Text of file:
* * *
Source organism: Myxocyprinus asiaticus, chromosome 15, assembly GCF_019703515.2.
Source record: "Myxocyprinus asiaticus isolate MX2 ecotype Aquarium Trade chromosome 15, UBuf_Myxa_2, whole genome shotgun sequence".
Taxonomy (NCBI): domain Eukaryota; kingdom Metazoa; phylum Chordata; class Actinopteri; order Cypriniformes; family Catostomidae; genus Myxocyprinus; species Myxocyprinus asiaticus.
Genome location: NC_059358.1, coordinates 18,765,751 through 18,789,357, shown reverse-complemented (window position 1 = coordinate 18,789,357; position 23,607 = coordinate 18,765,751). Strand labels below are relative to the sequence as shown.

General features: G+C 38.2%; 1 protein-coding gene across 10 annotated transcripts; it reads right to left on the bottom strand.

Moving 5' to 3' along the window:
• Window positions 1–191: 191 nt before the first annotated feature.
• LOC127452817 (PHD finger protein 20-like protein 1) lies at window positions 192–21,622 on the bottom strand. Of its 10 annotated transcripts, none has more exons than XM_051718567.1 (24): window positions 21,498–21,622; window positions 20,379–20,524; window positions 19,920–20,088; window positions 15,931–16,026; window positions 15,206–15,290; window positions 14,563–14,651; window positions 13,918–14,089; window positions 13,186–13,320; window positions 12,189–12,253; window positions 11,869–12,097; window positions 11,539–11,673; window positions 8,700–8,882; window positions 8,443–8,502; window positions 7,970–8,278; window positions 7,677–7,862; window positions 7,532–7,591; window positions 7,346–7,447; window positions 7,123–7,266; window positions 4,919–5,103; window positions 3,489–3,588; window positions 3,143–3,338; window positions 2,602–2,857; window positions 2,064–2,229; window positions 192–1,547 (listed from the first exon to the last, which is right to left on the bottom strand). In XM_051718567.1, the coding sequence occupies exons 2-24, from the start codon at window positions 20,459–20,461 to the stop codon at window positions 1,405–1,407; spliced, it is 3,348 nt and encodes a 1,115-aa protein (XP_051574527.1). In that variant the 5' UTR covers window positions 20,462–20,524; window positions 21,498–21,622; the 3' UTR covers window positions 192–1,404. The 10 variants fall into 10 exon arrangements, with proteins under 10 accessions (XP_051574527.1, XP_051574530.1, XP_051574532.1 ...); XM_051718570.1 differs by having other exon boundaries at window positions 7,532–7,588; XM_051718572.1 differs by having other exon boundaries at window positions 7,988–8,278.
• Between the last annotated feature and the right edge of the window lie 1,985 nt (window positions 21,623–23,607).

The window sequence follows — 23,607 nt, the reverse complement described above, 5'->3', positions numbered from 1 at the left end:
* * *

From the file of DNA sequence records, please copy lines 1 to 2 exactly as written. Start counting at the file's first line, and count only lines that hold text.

Source organism: Myxocyprinus asiaticus, chromosome 15, assembly GCF_019703515.2.
Source record: "Myxocyprinus asiaticus isolate MX2 ecotype Aquarium Trade chromosome 15, UBuf_Myxa_2, whole genome shotgun sequence".